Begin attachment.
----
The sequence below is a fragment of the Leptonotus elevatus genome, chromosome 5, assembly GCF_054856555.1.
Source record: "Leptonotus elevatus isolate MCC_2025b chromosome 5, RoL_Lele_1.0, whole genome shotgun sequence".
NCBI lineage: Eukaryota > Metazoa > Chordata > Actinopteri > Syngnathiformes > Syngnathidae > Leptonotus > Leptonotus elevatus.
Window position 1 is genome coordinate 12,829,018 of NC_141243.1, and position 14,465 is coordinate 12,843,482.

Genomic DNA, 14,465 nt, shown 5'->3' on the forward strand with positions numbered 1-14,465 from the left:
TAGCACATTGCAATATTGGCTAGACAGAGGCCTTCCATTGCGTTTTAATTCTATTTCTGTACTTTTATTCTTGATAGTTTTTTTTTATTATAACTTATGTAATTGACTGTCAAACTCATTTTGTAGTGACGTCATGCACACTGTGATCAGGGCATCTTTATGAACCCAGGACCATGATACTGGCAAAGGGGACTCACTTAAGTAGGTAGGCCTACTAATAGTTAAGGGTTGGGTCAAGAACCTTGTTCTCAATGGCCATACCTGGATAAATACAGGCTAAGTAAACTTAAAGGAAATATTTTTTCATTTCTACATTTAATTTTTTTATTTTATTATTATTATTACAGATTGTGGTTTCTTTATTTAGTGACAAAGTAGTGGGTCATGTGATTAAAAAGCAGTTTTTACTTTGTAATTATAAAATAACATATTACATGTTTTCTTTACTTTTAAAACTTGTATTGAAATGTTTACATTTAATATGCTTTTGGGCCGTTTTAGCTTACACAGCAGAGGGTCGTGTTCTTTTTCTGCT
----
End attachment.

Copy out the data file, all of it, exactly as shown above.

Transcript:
The sequence below is a fragment of the Leptonotus elevatus genome, chromosome 5, assembly GCF_054856555.1.
Source record: "Leptonotus elevatus isolate MCC_2025b chromosome 5, RoL_Lele_1.0, whole genome shotgun sequence".
NCBI lineage: Eukaryota > Metazoa > Chordata > Actinopteri > Syngnathiformes > Syngnathidae > Leptonotus > Leptonotus elevatus.
Window position 1 is genome coordinate 12,829,018 of NC_141243.1, and position 14,465 is coordinate 12,843,482.

Genomic DNA, 14,465 nt, shown 5'->3' on the forward strand with positions numbered 1-14,465 from the left:
TAGCACATTGCAATATTGGCTAGACAGAGGCCTTCCATTGCGTTTTAATTCTATTTCTGTACTTTTATTCTTGATAGTTTTTTTTTATTATAACTTATGTAATTGACTGTCAAACTCATTTTGTAGTGACGTCATGCACACTGTGATCAGGGCATCTTTATGAACCCAGGACCATGATACTGGCAAAGGGGACTCACTTAAGTAGGTAGGCCTACTAATAGTTAAGGGTTGGGTCAAGAACCTTGTTCTCAATGGCCATACCTGGATAAATACAGGCTAAGTAAACTTAAAGGAAATATTTTTTCATTTCTACATTTAATTTTTTTATTTTATTATTATTATTACAGATTGTGGTTTCTTTATTTAGTGACAAAGTAGTGGGTCATGTGATTAAAAAGCAGTTTTTACTTTGTAATTATAAAATAACATATTACATGTTTTCTTTACTTTTAAAACTTGTATTGAAATGTTTACATTTAATATGCTTTTGGGCCGTTTTAGCTTACACAGCAGAGGGTCGTGTTCTTTTTCTGCT